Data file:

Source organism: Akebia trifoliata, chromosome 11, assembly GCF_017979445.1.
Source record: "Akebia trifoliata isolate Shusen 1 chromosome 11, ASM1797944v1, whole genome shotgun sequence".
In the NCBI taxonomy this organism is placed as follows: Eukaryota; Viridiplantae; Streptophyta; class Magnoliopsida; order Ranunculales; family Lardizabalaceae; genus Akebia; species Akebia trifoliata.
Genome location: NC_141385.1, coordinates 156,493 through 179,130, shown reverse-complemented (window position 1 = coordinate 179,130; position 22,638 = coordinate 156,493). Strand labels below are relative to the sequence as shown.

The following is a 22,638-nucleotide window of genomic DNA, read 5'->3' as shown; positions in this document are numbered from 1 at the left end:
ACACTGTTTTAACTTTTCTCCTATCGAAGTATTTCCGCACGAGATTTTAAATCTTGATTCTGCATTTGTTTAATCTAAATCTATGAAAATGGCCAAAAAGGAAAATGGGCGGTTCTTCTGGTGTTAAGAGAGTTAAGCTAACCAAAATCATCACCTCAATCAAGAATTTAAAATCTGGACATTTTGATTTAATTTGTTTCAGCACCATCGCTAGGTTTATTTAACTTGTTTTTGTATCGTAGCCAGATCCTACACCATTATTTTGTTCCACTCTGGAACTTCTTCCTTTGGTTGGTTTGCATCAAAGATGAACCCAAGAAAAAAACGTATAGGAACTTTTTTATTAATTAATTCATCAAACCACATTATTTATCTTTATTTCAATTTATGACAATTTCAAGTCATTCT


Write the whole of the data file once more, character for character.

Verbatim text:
Source organism: Akebia trifoliata, chromosome 11, assembly GCF_017979445.1.
Source record: "Akebia trifoliata isolate Shusen 1 chromosome 11, ASM1797944v1, whole genome shotgun sequence".
In the NCBI taxonomy this organism is placed as follows: Eukaryota; Viridiplantae; Streptophyta; class Magnoliopsida; order Ranunculales; family Lardizabalaceae; genus Akebia; species Akebia trifoliata.
Genome location: NC_141385.1, coordinates 156,493 through 179,130, shown reverse-complemented (window position 1 = coordinate 179,130; position 22,638 = coordinate 156,493). Strand labels below are relative to the sequence as shown.

The following is a 22,638-nucleotide window of genomic DNA, read 5'->3' as shown; positions in this document are numbered from 1 at the left end:
ACACTGTTTTAACTTTTCTCCTATCGAAGTATTTCCGCACGAGATTTTAAATCTTGATTCTGCATTTGTTTAATCTAAATCTATGAAAATGGCCAAAAAGGAAAATGGGCGGTTCTTCTGGTGTTAAGAGAGTTAAGCTAACCAAAATCATCACCTCAATCAAGAATTTAAAATCTGGACATTTTGATTTAATTTGTTTCAGCACCATCGCTAGGTTTATTTAACTTGTTTTTGTATCGTAGCCAGATCCTACACCATTATTTTGTTCCACTCTGGAACTTCTTCCTTTGGTTGGTTTGCATCAAAGATGAACCCAAGAAAAAAACGTATAGGAACTTTTTTATTAATTAATTCATCAAACCACATTATTTATCTTTATTTCAATTTATGACAATTTCAAGTCATTCT